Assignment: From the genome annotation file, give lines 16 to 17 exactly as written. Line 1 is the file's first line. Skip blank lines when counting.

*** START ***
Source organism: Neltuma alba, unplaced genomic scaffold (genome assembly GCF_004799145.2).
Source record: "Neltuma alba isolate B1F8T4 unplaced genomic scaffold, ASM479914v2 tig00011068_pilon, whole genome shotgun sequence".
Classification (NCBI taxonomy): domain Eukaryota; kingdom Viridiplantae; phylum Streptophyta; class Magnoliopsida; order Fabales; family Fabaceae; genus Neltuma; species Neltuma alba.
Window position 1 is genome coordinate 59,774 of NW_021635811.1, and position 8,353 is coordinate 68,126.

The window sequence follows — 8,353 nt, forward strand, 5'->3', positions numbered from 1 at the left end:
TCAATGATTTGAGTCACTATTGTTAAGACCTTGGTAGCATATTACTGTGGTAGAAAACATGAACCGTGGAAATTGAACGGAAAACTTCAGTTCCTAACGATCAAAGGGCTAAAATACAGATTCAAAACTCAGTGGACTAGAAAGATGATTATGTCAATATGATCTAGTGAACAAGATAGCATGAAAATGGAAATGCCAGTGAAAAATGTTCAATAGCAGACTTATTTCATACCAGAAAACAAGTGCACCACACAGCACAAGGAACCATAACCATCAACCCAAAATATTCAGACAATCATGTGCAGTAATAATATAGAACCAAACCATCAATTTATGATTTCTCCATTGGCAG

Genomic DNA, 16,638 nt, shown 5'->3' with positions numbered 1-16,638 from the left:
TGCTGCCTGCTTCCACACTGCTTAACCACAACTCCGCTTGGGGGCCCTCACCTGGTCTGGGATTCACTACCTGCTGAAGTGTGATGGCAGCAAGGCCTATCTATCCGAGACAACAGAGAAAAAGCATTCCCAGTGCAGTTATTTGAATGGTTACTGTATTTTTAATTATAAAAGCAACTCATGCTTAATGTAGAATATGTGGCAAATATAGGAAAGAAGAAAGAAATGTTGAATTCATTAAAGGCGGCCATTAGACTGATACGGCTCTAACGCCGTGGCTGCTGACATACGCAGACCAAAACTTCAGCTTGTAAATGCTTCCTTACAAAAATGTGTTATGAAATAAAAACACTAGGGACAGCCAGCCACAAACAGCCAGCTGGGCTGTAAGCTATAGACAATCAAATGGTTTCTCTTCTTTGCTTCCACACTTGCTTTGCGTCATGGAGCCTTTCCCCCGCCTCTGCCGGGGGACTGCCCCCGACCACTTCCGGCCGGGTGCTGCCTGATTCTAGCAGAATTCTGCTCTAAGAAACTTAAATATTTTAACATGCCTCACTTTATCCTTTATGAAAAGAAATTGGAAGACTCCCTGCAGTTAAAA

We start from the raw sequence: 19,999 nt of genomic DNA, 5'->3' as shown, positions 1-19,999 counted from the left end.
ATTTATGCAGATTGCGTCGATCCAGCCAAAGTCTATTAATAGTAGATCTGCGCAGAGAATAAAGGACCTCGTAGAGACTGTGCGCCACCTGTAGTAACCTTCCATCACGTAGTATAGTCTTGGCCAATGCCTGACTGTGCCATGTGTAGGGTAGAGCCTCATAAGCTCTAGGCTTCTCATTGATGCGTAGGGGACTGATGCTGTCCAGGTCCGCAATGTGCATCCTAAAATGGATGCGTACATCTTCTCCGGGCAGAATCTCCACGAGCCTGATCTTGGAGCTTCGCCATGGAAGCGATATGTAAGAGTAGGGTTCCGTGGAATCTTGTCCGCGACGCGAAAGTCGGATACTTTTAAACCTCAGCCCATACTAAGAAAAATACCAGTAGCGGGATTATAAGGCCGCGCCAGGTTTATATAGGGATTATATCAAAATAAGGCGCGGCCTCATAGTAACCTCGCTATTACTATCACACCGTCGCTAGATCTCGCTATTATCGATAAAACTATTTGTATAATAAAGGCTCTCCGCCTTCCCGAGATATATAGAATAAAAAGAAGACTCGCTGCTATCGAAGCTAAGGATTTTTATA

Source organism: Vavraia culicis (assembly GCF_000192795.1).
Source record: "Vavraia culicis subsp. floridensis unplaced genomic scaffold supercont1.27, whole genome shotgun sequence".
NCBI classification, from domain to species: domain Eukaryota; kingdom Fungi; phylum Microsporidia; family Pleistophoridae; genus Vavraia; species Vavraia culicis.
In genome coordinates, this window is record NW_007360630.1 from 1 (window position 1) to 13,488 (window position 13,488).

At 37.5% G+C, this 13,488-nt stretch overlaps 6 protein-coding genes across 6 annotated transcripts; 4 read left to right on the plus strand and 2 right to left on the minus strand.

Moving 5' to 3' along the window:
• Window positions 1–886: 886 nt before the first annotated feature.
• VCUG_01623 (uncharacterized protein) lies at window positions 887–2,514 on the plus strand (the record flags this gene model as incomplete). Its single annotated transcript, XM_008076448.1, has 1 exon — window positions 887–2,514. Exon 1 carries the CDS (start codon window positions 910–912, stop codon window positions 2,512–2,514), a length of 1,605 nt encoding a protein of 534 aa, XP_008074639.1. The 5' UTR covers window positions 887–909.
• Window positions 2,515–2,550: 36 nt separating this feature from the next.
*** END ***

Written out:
Moving 5' to 3' along the window:
• Window positions 1–886: 886 nt before the first annotated feature.